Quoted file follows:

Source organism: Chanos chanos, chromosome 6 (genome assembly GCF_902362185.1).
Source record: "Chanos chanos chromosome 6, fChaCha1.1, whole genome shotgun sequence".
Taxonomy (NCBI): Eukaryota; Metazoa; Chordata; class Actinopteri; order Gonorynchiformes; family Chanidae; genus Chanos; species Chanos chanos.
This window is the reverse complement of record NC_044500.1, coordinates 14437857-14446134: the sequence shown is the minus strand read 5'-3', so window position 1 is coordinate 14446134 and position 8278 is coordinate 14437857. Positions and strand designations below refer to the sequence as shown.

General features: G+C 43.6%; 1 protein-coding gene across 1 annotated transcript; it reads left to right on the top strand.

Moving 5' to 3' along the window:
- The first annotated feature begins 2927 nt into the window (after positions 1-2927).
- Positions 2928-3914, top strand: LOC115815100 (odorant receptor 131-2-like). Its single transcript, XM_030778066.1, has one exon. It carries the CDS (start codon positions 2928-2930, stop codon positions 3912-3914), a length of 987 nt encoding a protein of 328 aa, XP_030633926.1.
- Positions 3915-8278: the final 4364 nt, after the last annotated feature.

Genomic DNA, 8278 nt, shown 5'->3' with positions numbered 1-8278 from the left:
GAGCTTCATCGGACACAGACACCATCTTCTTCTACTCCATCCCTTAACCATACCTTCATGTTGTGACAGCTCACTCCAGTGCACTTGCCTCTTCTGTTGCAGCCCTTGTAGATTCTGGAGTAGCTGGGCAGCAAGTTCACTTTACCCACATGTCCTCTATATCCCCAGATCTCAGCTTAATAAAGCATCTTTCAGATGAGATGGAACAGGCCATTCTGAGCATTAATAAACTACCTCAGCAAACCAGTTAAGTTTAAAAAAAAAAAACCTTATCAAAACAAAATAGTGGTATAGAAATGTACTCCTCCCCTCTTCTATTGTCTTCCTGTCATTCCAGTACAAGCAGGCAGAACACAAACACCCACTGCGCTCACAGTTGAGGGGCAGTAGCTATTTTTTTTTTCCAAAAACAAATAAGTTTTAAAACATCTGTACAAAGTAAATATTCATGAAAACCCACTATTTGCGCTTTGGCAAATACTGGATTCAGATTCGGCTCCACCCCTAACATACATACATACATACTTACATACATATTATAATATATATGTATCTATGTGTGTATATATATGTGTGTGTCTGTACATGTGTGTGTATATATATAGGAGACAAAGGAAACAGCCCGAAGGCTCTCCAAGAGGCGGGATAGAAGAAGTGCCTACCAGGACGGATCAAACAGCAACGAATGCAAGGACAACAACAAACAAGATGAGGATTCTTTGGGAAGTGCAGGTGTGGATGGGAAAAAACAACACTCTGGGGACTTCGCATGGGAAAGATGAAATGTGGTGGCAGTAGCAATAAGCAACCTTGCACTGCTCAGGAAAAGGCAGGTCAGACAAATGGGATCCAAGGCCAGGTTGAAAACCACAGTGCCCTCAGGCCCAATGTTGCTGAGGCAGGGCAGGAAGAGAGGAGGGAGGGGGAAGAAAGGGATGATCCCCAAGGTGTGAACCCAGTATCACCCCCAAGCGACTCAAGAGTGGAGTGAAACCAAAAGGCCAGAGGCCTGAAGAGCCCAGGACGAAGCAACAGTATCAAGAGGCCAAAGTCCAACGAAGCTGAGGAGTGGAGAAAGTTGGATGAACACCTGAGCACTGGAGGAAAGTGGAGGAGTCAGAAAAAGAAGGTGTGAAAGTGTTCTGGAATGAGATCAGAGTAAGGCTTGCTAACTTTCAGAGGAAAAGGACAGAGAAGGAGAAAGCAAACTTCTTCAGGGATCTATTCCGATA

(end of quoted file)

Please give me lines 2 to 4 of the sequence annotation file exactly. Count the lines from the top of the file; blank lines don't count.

Source record: "Chanos chanos chromosome 6, fChaCha1.1, whole genome shotgun sequence".
Taxonomy (NCBI): Eukaryota; Metazoa; Chordata; class Actinopteri; order Gonorynchiformes; family Chanidae; genus Chanos; species Chanos chanos.
This window is the reverse complement of record NC_044500.1, coordinates 14437857-14446134: the sequence shown is the minus strand read 5'-3', so window position 1 is coordinate 14446134 and position 8278 is coordinate 14437857. Positions and strand designations below refer to the sequence as shown.